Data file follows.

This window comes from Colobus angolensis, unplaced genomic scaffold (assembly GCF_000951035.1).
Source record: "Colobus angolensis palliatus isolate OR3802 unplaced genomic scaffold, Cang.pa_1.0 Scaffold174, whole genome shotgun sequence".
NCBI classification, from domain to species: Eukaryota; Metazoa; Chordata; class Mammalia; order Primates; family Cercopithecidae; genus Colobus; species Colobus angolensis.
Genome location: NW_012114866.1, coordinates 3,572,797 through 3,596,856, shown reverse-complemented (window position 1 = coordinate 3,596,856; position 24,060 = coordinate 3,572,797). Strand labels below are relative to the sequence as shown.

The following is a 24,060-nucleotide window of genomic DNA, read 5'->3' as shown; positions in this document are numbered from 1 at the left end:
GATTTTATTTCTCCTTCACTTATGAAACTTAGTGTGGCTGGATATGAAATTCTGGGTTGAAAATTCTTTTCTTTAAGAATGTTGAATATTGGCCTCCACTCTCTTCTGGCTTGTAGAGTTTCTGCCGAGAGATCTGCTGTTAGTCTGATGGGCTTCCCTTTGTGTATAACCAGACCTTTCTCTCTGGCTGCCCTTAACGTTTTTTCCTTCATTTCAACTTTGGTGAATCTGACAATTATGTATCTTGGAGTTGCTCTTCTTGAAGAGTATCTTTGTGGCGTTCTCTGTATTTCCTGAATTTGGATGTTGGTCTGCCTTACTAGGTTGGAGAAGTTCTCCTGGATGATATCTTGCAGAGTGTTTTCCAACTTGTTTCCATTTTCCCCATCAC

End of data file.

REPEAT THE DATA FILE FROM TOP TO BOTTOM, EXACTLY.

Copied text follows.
This window comes from Colobus angolensis, unplaced genomic scaffold (assembly GCF_000951035.1).
Source record: "Colobus angolensis palliatus isolate OR3802 unplaced genomic scaffold, Cang.pa_1.0 Scaffold174, whole genome shotgun sequence".
NCBI classification, from domain to species: Eukaryota; Metazoa; Chordata; class Mammalia; order Primates; family Cercopithecidae; genus Colobus; species Colobus angolensis.
Genome location: NW_012114866.1, coordinates 3,572,797 through 3,596,856, shown reverse-complemented (window position 1 = coordinate 3,596,856; position 24,060 = coordinate 3,572,797). Strand labels below are relative to the sequence as shown.

The following is a 24,060-nucleotide window of genomic DNA, read 5'->3' as shown; positions in this document are numbered from 1 at the left end:
GATTTTATTTCTCCTTCACTTATGAAACTTAGTGTGGCTGGATATGAAATTCTGGGTTGAAAATTCTTTTCTTTAAGAATGTTGAATATTGGCCTCCACTCTCTTCTGGCTTGTAGAGTTTCTGCCGAGAGATCTGCTGTTAGTCTGATGGGCTTCCCTTTGTGTATAACCAGACCTTTCTCTCTGGCTGCCCTTAACGTTTTTTCCTTCATTTCAACTTTGGTGAATCTGACAATTATGTATCTTGGAGTTGCTCTTCTTGAAGAGTATCTTTGTGGCGTTCTCTGTATTTCCTGAATTTGGATGTTGGTCTGCCTTACTAGGTTGGAGAAGTTCTCCTGGATGATATCTTGCAGAGTGTTTTCCAACTTGTTTCCATTTTCCCCATCAC